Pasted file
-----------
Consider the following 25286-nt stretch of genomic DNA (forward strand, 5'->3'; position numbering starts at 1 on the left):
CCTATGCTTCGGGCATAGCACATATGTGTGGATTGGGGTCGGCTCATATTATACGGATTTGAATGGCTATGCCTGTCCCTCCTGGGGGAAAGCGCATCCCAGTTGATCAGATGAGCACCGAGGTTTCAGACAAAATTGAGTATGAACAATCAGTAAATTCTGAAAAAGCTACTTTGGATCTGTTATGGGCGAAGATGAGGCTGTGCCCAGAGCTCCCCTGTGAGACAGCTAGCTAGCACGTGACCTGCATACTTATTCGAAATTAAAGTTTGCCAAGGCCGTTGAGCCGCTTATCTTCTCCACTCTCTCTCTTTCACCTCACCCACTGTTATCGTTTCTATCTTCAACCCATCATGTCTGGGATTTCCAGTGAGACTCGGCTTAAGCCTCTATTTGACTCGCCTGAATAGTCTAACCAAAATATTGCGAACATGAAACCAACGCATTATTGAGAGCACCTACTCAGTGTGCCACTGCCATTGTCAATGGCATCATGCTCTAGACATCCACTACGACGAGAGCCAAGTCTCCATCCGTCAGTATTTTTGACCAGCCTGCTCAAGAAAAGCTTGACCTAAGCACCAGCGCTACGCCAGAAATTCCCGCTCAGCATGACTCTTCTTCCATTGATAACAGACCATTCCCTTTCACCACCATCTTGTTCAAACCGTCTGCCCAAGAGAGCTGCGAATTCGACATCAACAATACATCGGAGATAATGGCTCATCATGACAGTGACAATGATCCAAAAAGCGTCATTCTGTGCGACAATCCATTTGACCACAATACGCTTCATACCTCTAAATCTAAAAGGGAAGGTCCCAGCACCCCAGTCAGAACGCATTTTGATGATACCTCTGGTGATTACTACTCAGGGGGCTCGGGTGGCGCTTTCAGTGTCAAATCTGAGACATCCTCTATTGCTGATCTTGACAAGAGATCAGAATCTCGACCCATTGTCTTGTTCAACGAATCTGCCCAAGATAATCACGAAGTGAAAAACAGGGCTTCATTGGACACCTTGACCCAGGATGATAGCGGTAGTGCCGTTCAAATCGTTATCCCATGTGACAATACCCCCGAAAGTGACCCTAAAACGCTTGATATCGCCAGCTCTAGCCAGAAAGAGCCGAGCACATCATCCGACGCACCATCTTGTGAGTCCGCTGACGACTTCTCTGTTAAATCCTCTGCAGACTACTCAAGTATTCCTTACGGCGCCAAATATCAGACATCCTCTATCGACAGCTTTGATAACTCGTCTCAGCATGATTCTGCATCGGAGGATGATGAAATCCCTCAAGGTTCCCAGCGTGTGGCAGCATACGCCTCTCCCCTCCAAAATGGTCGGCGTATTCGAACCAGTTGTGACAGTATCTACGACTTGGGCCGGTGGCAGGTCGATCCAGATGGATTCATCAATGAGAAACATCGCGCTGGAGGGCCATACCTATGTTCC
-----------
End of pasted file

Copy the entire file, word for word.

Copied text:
Consider the following 25286-nt stretch of genomic DNA (forward strand, 5'->3'; position numbering starts at 1 on the left):
CCTATGCTTCGGGCATAGCACATATGTGTGGATTGGGGTCGGCTCATATTATACGGATTTGAATGGCTATGCCTGTCCCTCCTGGGGGAAAGCGCATCCCAGTTGATCAGATGAGCACCGAGGTTTCAGACAAAATTGAGTATGAACAATCAGTAAATTCTGAAAAAGCTACTTTGGATCTGTTATGGGCGAAGATGAGGCTGTGCCCAGAGCTCCCCTGTGAGACAGCTAGCTAGCACGTGACCTGCATACTTATTCGAAATTAAAGTTTGCCAAGGCCGTTGAGCCGCTTATCTTCTCCACTCTCTCTCTTTCACCTCACCCACTGTTATCGTTTCTATCTTCAACCCATCATGTCTGGGATTTCCAGTGAGACTCGGCTTAAGCCTCTATTTGACTCGCCTGAATAGTCTAACCAAAATATTGCGAACATGAAACCAACGCATTATTGAGAGCACCTACTCAGTGTGCCACTGCCATTGTCAATGGCATCATGCTCTAGACATCCACTACGACGAGAGCCAAGTCTCCATCCGTCAGTATTTTTGACCAGCCTGCTCAAGAAAAGCTTGACCTAAGCACCAGCGCTACGCCAGAAATTCCCGCTCAGCATGACTCTTCTTCCATTGATAACAGACCATTCCCTTTCACCACCATCTTGTTCAAACCGTCTGCCCAAGAGAGCTGCGAATTCGACATCAACAATACATCGGAGATAATGGCTCATCATGACAGTGACAATGATCCAAAAAGCGTCATTCTGTGCGACAATCCATTTGACCACAATACGCTTCATACCTCTAAATCTAAAAGGGAAGGTCCCAGCACCCCAGTCAGAACGCATTTTGATGATACCTCTGGTGATTACTACTCAGGGGGCTCGGGTGGCGCTTTCAGTGTCAAATCTGAGACATCCTCTATTGCTGATCTTGACAAGAGATCAGAATCTCGACCCATTGTCTTGTTCAACGAATCTGCCCAAGATAATCACGAAGTGAAAAACAGGGCTTCATTGGACACCTTGACCCAGGATGATAGCGGTAGTGCCGTTCAAATCGTTATCCCATGTGACAATACCCCCGAAAGTGACCCTAAAACGCTTGATATCGCCAGCTCTAGCCAGAAAGAGCCGAGCACATCATCCGACGCACCATCTTGTGAGTCCGCTGACGACTTCTCTGTTAAATCCTCTGCAGACTACTCAAGTATTCCTTACGGCGCCAAATATCAGACATCCTCTATCGACAGCTTTGATAACTCGTCTCAGCATGATTCTGCATCGGAGGATGATGAAATCCCTCAAGGTTCCCAGCGTGTGGCAGCATACGCCTCTCCCCTCCAAAATGGTCGGCGTATTCGAACCAGTTGTGACAGTATCTACGACTTGGGCCGGTGGCAGGTCGATCCAGATGGATTCATCAATGAGAAACATCGCGCTGGAGGGCCATACCTATGTTCC